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Four Key Hormones and How to Keep Them Balanced

You’ve probably been hearing a lot of about hormones these days.  But did you know, hormones are a very important part of your overall health?  Here are four key hormones you need to know about and tips for keeping your levels normal.

 

Testosterone

Testosterone is widely known as a male hormone, but females have it too, just at much lower level.  In the right amounts, testosterone can help increase muscle mass and strength, and may increase brain function.  A low level of testosterone can lead to be detrimental, leading to ill effects as one ages.  The most commonly known is a lower sex drive, but more significant changes may include a higher level of fat storage and an increased risk of cardiovascular disease.

 

How to Optimize Your Levels:

As with most hormones, your everyday lifestyle is a large factor on your level of testosterone.  Maintaining a healthy weight with diet and exercise along with proper sleep can help.  One study has shown that saturated and monounsaturated fat were powerful predictors of levels.  Intense exercise has also been shown to boost your testosterone levels.

 

Estrogen

Like testosterone in males, estrogen is typically thought of as a female-only hormone, but is actually present in males at a much lower level.  At regular levels, estrogen helps to regulate female reproductive cycles.  Some studies have suggested that estrogen may affect muscle recovery and brain health.  While those benefits aren’t confirmed, one thing we do know is that estrogen levels can impact how fat is stored in the body leaving you with extra fat tissue.

 

How to Optimize Your Levels:

Regular exercise and a healthy diet are the best way to fight estrogen imbalances.  Women will experience a natural shift in estrogen post-menopause.  But, that isn’t to say they lack control over their estrogen levels in the meantime.  Moderating the consumption of phytoestrogens such as soy may help to keep levels balanced.  Work with your physician to keep your body composition levels at a healthy range, which may also help maintain a proper estrogen level.

 

Insulin

Best known for its role in diabetes, insulin actually plays a significant role in your metabolism.  Insulin is an anabolic hormone, meaning it helps the body to build complex molecules.  When you eat during the day, the carbohydrates in the food enter your blood stream.  The body then releases insulin, which opens up your cells to uptake blood sugar (referred to as glucose).  The cells, in turn, can build up their energy stores while keeping blood sugar in check.  Poor dietary habits can lead to an over-releasing of insulin allowing our bodies to develop an insulin resistance.  Insulin levels that are not properly maintained can lead to Type II diabetes.

 

How to Optimize Your Levels:

Besides mindful eating practices, a regular exercise routine can be a huge help.  In the short-term, a single workout session can mimic the effects of insulin on the body, helping to open up cells and shuttle in glucose.  A long-term plan and consistent exercise can have a tremendous impact and help mitigate the symptoms of insulin resistance.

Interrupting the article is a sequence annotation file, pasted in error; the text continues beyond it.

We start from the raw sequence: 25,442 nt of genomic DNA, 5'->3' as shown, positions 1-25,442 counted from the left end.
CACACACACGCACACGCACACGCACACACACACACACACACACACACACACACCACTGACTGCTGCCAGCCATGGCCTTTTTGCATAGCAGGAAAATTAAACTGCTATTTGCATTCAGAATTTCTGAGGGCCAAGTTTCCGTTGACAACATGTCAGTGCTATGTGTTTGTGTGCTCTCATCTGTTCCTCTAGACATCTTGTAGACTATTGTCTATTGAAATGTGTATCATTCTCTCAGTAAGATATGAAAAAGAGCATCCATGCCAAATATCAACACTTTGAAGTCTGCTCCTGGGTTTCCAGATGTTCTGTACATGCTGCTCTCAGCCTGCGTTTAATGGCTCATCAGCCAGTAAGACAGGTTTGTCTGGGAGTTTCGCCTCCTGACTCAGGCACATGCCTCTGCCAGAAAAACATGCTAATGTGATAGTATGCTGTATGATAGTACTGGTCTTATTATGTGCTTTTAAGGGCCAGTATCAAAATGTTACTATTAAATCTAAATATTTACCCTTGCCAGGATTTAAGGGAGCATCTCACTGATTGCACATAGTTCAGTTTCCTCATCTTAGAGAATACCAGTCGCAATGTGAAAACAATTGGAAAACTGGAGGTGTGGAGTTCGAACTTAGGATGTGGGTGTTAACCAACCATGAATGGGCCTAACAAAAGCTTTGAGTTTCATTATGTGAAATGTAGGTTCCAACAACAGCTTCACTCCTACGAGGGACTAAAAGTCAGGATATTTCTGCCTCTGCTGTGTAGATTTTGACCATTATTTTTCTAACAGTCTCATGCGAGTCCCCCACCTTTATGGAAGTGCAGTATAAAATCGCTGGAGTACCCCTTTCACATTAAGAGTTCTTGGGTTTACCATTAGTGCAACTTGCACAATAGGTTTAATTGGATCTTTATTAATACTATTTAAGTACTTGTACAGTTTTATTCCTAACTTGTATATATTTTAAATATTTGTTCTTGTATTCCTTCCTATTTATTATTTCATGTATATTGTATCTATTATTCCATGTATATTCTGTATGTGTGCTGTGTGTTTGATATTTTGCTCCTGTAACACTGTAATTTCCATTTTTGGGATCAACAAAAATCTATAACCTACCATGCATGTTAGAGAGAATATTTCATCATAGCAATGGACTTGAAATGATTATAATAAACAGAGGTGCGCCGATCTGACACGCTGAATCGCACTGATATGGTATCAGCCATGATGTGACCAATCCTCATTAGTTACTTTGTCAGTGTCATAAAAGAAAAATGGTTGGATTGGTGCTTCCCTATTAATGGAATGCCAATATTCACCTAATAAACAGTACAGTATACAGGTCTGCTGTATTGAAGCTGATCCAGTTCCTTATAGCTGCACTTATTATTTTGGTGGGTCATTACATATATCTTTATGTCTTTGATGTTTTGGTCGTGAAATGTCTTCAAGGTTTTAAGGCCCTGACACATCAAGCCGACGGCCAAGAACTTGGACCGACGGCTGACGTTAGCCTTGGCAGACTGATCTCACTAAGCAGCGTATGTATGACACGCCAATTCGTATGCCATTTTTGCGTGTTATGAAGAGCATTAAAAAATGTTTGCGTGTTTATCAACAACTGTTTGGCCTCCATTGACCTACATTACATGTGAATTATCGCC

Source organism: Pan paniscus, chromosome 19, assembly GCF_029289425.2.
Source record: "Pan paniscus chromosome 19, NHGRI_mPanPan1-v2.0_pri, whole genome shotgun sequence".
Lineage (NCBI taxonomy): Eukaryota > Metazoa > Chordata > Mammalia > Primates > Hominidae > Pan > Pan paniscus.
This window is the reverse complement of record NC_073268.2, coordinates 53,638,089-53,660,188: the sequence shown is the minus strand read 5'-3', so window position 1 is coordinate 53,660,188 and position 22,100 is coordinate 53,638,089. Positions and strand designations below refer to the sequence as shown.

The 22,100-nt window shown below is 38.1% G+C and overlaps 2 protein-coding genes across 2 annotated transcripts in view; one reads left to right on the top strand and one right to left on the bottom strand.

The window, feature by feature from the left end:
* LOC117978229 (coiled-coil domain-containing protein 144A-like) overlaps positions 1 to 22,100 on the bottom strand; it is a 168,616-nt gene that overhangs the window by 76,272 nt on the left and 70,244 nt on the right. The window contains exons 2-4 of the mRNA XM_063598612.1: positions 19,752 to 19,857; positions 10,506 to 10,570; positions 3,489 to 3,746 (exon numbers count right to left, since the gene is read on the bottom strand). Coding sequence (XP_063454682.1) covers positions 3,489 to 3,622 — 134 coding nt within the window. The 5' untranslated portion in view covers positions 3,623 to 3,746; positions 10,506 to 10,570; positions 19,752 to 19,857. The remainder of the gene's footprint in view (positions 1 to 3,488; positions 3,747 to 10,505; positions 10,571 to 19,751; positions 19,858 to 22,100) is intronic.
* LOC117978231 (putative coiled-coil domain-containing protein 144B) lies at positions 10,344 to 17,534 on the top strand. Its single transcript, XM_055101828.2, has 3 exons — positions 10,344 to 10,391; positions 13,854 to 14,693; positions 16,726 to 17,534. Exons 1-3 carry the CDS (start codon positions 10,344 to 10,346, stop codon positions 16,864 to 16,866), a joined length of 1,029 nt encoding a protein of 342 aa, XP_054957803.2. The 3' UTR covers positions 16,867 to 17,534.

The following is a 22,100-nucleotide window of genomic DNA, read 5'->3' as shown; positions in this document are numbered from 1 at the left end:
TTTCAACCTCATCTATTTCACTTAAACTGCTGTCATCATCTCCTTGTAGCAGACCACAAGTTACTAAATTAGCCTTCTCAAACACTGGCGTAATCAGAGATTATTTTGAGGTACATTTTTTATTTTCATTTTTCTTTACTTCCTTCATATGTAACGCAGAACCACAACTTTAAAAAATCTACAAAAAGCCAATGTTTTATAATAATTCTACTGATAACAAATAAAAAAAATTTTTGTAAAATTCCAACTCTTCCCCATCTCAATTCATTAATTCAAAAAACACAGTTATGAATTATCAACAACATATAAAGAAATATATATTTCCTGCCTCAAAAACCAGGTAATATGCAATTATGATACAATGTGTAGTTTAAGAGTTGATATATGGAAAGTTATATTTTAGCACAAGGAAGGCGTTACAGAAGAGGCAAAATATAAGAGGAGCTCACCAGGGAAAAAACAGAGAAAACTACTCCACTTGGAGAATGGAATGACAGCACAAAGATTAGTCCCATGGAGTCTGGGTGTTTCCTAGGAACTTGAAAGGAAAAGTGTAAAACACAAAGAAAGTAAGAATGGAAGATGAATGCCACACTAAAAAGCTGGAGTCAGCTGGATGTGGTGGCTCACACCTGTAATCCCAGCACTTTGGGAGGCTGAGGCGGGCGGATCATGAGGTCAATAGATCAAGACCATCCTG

Cortisol

Cortisol controls energy levels in times of stress.  Periods of stress cause the body to break down proteins and release glucose into the blood stream.  These increases in energy are meant to help us escape danger or recover from extreme effort.  Cortisol spikes can also be experienced during intense exercise, and continues to rise as the workout session goes on.  Short spikes are necessary and normal.  The issue is when cortisol levels are always high, which can a symptom of overtraining or being overstressed.  Studies suggest a constant elevated level of cortisol have been shown to cause cardiovascular issues as well as a possible change in eating habits.

 

How to Optimize Your Levels:

The good news is that you aren’t powerless against stress.  Running, strength training and other forms of exercise can help decrease stress levels.  The key factor is moderation, both for frequency and intensity. Too many hard sessions in a row could lead to overtraining and chronically high levels of cortisol.  Meditation is another powerful antidote for combatting stress.

 

At Victory Weight Loss and Wellness we focus on the whole you, and helping you achieve and live a healthy lifestyle.  If you believe you may be experiencing a hormonal imbalance of these or other hormones, contact our office today.  We have several options available, including pallets or creams, to help you treat trouble areas.  We’ll also help you create and stick to a plan of action for a healthier you.

 

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Exercising in Summer Heat

It seems the hot and humid days we’re used to in the Tri-State have finally arrived.  After a month of endless rain, we’re now dealing with thick and sticky weather.  For active exercisers, summer heat and humidity can wreak havoc on your daily routine.  After you get past the mental block of “But it’s too hot!” there are several things to keep in mind when trying to get in a summer walk or run.

Our friends at Active.com have provided these 8 tips for exercising in summer heat.

8 Tips for Exercising in Summer Heat